July 25, 2024
Electric & Hybrid Cars

Lawsuit accuses Tesla of monopolizing vehicle repairs and parts, must face owners’ claims

A U.S. judge ruled that Tesla vehicle owners can proceed with a proposed class action lawsuit alleging that Elon Musk’s electric car company monopolized markets for repairs and parts. The lawsuit, initially dismissed last November, has been given new life by U.S. District Judge Trina Thompson in San Francisco.

Judge Thompson’s ruling allows owners to pursue claims that Tesla coerced them into paying high prices and enduring long wait times for repairs, under the threat of losing warranty coverage. Owners argue that Tesla’s actions violated antitrust laws at both the federal and state levels.

The judge found evidence of a repairs monopoly in Tesla’s alleged reluctance to open enough authorized service centers, as well as in the design of vehicles requiring diagnostic and software updates only available from the company. Additionally, evidence of a parts monopoly included restrictions on original equipment manufacturers selling parts to anyone other than Tesla.

Tesla’s alleged illegal “tying” of various markets was also highlighted, with Judge Thompson noting that it coerced customers into unwanted purchases. Tesla has yet to respond to requests for comment on the ruling.

Plaintiff owners, represented by lawyer Matt Ruan, expressed satisfaction with the court’s decision and look forward to the next phase of the case. The lawsuit combines claims from five vehicle owners who have paid for Tesla repairs and parts since March 2019.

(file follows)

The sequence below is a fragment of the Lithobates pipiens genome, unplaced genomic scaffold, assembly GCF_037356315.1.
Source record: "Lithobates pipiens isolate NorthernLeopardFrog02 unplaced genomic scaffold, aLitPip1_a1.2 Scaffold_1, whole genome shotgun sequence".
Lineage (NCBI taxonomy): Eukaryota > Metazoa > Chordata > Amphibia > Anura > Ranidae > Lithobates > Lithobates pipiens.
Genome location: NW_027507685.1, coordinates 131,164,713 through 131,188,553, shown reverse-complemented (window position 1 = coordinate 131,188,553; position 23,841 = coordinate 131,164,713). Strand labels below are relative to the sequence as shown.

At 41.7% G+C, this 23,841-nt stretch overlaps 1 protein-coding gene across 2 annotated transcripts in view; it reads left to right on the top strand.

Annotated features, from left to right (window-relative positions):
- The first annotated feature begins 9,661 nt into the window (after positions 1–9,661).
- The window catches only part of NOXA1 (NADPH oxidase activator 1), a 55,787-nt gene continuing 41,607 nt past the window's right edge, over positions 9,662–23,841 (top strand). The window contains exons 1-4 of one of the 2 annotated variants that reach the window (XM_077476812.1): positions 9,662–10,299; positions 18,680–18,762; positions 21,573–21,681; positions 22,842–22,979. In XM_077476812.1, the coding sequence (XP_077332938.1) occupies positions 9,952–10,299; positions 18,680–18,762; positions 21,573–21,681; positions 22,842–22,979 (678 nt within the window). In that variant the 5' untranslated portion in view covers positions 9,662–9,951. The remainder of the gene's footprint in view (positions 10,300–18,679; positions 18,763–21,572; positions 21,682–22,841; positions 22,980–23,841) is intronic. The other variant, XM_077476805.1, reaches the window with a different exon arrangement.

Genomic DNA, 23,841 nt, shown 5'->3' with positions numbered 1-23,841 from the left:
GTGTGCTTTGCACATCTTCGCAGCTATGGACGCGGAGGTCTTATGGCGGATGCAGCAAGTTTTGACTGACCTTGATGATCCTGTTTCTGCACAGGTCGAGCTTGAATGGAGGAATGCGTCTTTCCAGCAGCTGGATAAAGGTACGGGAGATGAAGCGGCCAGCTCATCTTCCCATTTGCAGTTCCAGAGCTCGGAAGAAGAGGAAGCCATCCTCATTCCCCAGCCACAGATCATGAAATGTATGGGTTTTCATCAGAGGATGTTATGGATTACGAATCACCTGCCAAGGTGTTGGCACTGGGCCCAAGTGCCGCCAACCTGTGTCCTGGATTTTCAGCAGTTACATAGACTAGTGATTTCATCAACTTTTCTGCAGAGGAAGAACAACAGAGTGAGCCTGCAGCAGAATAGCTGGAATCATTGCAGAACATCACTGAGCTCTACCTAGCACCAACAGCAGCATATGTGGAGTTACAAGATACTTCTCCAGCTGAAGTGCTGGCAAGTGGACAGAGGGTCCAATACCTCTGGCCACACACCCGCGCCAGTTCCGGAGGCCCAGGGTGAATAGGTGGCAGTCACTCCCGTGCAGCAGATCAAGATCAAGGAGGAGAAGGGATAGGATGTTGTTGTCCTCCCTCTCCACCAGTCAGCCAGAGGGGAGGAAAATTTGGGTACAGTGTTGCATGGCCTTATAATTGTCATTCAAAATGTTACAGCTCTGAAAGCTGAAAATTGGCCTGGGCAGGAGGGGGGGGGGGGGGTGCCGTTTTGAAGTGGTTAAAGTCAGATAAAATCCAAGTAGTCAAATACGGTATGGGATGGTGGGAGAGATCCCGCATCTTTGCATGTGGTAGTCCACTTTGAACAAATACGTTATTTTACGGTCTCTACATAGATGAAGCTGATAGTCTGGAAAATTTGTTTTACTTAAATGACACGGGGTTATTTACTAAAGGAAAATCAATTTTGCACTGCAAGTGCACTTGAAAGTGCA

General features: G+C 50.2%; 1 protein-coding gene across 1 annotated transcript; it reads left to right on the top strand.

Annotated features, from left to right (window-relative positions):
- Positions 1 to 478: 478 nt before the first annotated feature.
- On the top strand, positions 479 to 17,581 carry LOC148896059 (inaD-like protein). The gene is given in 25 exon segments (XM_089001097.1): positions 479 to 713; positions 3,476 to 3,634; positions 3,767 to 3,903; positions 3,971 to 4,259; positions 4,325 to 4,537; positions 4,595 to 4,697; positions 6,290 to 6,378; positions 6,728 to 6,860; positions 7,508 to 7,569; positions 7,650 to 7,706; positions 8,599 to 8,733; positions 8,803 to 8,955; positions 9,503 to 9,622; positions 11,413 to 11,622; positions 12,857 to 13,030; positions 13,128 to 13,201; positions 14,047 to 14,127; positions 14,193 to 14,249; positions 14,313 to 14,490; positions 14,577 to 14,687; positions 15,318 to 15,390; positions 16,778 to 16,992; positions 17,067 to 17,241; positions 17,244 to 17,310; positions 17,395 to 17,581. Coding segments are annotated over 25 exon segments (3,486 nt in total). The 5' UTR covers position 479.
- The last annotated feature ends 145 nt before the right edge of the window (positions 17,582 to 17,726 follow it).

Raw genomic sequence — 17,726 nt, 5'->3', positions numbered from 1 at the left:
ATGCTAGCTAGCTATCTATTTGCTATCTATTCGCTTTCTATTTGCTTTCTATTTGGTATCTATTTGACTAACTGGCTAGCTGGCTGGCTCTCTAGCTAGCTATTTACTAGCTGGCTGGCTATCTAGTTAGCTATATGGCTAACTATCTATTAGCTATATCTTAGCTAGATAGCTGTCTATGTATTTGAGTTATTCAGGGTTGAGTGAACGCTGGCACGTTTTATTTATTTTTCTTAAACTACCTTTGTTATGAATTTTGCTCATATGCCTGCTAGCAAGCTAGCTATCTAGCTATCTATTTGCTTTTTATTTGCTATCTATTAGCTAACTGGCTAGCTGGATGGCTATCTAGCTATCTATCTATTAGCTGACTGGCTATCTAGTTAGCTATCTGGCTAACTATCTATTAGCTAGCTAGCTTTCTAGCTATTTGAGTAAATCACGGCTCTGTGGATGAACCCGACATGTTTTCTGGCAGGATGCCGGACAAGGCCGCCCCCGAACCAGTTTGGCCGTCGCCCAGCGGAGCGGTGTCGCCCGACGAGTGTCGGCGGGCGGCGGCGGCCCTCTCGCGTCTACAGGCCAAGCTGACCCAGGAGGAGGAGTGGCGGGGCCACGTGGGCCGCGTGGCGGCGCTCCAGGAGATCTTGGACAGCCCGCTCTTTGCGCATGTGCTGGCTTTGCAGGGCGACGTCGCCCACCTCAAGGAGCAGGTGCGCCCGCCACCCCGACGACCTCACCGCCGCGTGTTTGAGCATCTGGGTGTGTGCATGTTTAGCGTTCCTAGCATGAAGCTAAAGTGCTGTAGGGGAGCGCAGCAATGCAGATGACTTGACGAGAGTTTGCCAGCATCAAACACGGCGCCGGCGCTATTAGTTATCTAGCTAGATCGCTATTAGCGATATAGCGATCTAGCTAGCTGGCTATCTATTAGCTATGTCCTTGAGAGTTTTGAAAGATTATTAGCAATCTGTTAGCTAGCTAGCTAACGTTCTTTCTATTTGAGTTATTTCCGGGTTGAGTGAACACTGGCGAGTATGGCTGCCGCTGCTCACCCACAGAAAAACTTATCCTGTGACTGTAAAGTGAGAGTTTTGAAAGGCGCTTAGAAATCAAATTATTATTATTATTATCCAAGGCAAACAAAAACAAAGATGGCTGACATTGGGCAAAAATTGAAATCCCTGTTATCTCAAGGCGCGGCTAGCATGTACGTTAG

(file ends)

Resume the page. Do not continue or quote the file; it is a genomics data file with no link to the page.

They argue that Tesla stands apart from competitors by insisting on handling servicing and parts internally, rather than allowing owners to use independent shops and third-party parts. Tesla’s direct-to-consumer sales model reported significant revenue from services and other automotive sources in 2023.

The case is known as Lambrix v Tesla Inc, in the U.S. District Court for the Northern District of California, under case number 23-01145.

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Q: What is the basis of the lawsuit against Tesla?

A: The lawsuit alleges that Tesla has monopolized markets for repairs and parts, coercing owners into paying high prices and enduring long wait times.

Q: What evidence did the judge find of a repairs and parts monopoly?

A: Evidence included Tesla’s limited authorized service centers, vehicle design requiring company-only updates, and restrictions on parts sales.


The court’s decision to allow the class action lawsuit against Tesla to proceed marks a significant development in the ongoing legal battle between vehicle owners and the electric car company. The allegations of monopolistic practices and coercion will be further examined as the case progresses.

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